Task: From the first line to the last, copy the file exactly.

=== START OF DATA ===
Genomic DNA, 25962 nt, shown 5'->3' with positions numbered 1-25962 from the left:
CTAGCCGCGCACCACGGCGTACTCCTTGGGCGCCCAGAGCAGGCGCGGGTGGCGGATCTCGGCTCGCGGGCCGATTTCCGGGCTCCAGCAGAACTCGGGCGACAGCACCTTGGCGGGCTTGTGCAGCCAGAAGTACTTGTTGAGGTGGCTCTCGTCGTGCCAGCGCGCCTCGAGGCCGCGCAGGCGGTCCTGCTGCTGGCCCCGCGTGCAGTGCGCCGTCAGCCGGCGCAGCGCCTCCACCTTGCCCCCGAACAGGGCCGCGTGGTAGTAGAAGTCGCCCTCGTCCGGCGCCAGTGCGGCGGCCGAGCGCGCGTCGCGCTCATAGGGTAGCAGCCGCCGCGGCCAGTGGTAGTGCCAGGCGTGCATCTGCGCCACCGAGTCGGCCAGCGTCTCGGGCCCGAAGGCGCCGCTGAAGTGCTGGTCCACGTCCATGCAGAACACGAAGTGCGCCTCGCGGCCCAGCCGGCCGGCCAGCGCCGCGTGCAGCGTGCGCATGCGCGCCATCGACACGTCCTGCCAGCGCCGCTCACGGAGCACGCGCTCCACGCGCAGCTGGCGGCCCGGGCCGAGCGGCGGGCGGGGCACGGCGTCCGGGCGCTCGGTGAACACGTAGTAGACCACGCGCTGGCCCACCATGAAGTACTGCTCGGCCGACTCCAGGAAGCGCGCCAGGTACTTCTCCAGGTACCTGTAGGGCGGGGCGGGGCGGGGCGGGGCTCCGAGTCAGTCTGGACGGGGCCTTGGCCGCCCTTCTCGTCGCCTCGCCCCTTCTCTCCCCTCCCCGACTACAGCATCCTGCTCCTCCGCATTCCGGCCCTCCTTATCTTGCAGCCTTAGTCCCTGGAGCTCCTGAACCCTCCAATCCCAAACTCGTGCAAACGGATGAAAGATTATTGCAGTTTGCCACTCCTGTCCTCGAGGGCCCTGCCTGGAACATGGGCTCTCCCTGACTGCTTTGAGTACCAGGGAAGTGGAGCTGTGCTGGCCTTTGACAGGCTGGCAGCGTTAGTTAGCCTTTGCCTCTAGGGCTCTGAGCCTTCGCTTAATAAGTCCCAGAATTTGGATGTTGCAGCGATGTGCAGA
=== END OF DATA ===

Genomic DNA, 25962 nt, shown 5'->3' with positions numbered 1-25962 from the left:
CTAGCCGCGCACCACGGCGTACTCCTTGGGCGCCCAGAGCAGGCGCGGGTGGCGGATCTCGGCTCGCGGGCCGATTTCCGGGCTCCAGCAGAACTCGGGCGACAGCACCTTGGCGGGCTTGTGCAGCCAGAAGTACTTGTTGAGGTGGCTCTCGTCGTGCCAGCGCGCCTCGAGGCCGCGCAGGCGGTCCTGCTGCTGGCCCCGCGTGCAGTGCGCCGTCAGCCGGCGCAGCGCCTCCACCTTGCCCCCGAACAGGGCCGCGTGGTAGTAGAAGTCGCCCTCGTCCGGCGCCAGTGCGGCGGCCGAGCGCGCGTCGCGCTCATAGGGTAGCAGCCGCCGCGGCCAGTGGTAGTGCCAGGCGTGCATCTGCGCCACCGAGTCGGCCAGCGTCTCGGGCCCGAAGGCGCCGCTGAAGTGCTGGTCCACGTCCATGCAGAACACGAAGTGCGCCTCGCGGCCCAGCCGGCCGGCCAGCGCCGCGTGCAGCGTGCGCATGCGCGCCATCGACACGTCCTGCCAGCGCCGCTCACGGAGCACGCGCTCCACGCGCAGCTGGCGGCCCGGGCCGAGCGGCGGGCGGGGCACGGCGTCCGGGCGCTCGGTGAACACGTAGTAGACCACGCGCTGGCCCACCATGAAGTACTGCTCGGCCGACTCCAGGAAGCGCGCCAGGTACTTCTCCAGGTACCTGTAGGGCGGGGCGGGGCGGGGCGGGGCTCCGAGTCAGTCTGGACGGGGCCTTGGCCGCCCTTCTCGTCGCCTCGCCCCTTCTCTCCCCTCCCCGACTACAGCATCCTGCTCCTCCGCATTCCGGCCCTCCTTATCTTGCAGCCTTAGTCCCTGGAGCTCCTGAACCCTCCAATCCCAAACTCGTGCAAACGGATGAAAGATTATTGCAGTTTGCCACTCCTGTCCTCGAGGGCCCTGCCTGGAACATGGGCTCTCCCTGACTGCTTTGAGTACCAGGGAAGTGGAGCTGTGCTGGCCTTTGACAGGCTGGCAGCGTTAGTTAGCCTTTGCCTCTAGGGCTCTGAGCCTTCGCTTAATAAGTCCCAGAATTTGGATGTTGCAGCGATGTGCAGA